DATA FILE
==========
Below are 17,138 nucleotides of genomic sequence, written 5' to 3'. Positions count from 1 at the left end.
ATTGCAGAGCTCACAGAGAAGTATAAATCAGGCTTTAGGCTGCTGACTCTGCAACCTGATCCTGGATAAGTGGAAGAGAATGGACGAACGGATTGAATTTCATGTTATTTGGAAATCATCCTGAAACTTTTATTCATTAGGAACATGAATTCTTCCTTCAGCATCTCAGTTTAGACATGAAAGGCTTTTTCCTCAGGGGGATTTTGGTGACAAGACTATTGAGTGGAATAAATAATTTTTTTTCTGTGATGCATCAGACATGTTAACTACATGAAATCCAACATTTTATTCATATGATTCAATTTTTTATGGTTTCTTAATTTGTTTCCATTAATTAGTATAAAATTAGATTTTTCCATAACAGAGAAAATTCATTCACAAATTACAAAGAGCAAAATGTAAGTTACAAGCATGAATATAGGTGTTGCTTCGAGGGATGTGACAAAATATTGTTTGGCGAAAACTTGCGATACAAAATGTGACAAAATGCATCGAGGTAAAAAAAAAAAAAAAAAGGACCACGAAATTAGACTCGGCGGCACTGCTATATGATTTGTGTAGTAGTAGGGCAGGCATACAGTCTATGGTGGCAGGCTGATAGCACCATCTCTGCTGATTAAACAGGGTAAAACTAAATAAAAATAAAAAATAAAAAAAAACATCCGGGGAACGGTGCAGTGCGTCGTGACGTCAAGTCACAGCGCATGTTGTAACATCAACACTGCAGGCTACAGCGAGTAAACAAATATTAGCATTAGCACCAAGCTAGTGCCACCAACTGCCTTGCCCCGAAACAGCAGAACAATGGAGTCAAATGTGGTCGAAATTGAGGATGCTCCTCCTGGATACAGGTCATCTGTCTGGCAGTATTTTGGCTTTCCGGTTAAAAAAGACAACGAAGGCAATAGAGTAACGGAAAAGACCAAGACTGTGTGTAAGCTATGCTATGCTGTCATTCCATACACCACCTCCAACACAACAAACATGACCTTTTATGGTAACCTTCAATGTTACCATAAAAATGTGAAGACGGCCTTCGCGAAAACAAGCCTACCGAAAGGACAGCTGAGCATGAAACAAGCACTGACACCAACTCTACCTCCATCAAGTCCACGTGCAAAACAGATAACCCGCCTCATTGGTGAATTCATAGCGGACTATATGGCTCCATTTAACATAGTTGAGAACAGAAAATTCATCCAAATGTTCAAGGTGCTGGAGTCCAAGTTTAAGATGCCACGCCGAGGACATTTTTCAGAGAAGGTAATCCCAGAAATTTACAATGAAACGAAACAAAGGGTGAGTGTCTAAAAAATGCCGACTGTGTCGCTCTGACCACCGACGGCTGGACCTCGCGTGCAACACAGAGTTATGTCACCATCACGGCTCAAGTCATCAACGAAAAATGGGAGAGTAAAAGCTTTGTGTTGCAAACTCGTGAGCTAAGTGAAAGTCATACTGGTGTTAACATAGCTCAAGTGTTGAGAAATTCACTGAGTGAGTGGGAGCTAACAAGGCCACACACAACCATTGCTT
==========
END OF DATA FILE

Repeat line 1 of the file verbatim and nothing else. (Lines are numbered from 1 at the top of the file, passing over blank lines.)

Below are 17,138 nucleotides of genomic sequence, written 5' to 3'. Positions count from 1 at the left end.